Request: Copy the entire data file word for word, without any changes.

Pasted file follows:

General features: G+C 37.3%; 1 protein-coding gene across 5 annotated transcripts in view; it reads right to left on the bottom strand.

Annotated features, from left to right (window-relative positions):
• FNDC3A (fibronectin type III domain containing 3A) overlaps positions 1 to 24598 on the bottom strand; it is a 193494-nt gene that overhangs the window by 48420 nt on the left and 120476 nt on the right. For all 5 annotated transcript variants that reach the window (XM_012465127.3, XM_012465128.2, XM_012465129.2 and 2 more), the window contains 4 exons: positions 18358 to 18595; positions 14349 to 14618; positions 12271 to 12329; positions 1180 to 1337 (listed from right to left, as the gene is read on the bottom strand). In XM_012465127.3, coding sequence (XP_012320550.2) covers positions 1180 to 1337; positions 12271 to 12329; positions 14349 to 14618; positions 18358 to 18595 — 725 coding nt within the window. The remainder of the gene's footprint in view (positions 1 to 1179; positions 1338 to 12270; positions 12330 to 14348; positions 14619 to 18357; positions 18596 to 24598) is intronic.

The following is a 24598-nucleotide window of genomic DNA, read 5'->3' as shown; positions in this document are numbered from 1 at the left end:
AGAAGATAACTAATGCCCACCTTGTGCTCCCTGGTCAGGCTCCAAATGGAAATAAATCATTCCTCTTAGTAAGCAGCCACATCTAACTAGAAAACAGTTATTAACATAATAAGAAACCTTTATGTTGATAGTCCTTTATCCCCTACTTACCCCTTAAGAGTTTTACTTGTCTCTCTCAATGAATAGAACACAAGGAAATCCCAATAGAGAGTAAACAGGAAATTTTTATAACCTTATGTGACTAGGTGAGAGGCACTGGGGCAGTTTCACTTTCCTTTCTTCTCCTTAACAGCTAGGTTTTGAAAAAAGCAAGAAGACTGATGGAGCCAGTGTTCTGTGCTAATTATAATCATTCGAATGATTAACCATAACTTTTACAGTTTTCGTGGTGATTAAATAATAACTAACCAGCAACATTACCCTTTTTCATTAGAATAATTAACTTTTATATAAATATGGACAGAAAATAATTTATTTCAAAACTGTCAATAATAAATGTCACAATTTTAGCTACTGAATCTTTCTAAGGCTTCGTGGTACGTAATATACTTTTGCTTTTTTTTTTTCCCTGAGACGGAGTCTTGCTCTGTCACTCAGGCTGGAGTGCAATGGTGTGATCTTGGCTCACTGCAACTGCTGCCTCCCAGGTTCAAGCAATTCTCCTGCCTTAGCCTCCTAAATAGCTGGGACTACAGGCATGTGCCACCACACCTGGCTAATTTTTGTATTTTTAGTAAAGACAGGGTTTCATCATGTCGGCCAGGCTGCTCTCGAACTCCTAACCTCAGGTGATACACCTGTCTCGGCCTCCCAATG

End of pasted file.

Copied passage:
General features: G+C 37.3%; 1 protein-coding gene across 5 annotated transcripts in view; it reads right to left on the bottom strand.

Annotated features, from left to right (window-relative positions):
• FNDC3A (fibronectin type III domain containing 3A) overlaps positions 1 to 24598 on the bottom strand; it is a 193494-nt gene that overhangs the window by 48420 nt on the left and 120476 nt on the right. For all 5 annotated transcript variants that reach the window (XM_012465127.3, XM_012465128.2, XM_012465129.2 and 2 more), the window contains 4 exons: positions 18358 to 18595; positions 14349 to 14618; positions 12271 to 12329; positions 1180 to 1337 (listed from right to left, as the gene is read on the bottom strand). In XM_012465127.3, coding sequence (XP_012320550.2) covers positions 1180 to 1337; positions 12271 to 12329; positions 14349 to 14618; positions 18358 to 18595 — 725 coding nt within the window. The remainder of the gene's footprint in view (positions 1 to 1179; positions 1338 to 12270; positions 12330 to 14348; positions 14619 to 18357; positions 18596 to 24598) is intronic.

The following is a 24598-nucleotide window of genomic DNA, read 5'->3' as shown; positions in this document are numbered from 1 at the left end:
AGAAGATAACTAATGCCCACCTTGTGCTCCCTGGTCAGGCTCCAAATGGAAATAAATCATTCCTCTTAGTAAGCAGCCACATCTAACTAGAAAACAGTTATTAACATAATAAGAAACCTTTATGTTGATAGTCCTTTATCCCCTACTTACCCCTTAAGAGTTTTACTTGTCTCTCTCAATGAATAGAACACAAGGAAATCCCAATAGAGAGTAAACAGGAAATTTTTATAACCTTATGTGACTAGGTGAGAGGCACTGGGGCAGTTTCACTTTCCTTTCTTCTCCTTAACAGCTAGGTTTTGAAAAAAGCAAGAAGACTGATGGAGCCAGTGTTCTGTGCTAATTATAATCATTCGAATGATTAACCATAACTTTTACAGTTTTCGTGGTGATTAAATAATAACTAACCAGCAACATTACCCTTTTTCATTAGAATAATTAACTTTTATATAAATATGGACAGAAAATAATTTATTTCAAAACTGTCAATAATAAATGTCACAATTTTAGCTACTGAATCTTTCTAAGGCTTCGTGGTACGTAATATACTTTTGCTTTTTTTTTTTCCCTGAGACGGAGTCTTGCTCTGTCACTCAGGCTGGAGTGCAATGGTGTGATCTTGGCTCACTGCAACTGCTGCCTCCCAGGTTCAAGCAATTCTCCTGCCTTAGCCTCCTAAATAGCTGGGACTACAGGCATGTGCCACCACACCTGGCTAATTTTTGTATTTTTAGTAAAGACAGGGTTTCATCATGTCGGCCAGGCTGCTCTCGAACTCCTAACCTCAGGTGATACACCTGTCTCGGCCTCCCAATG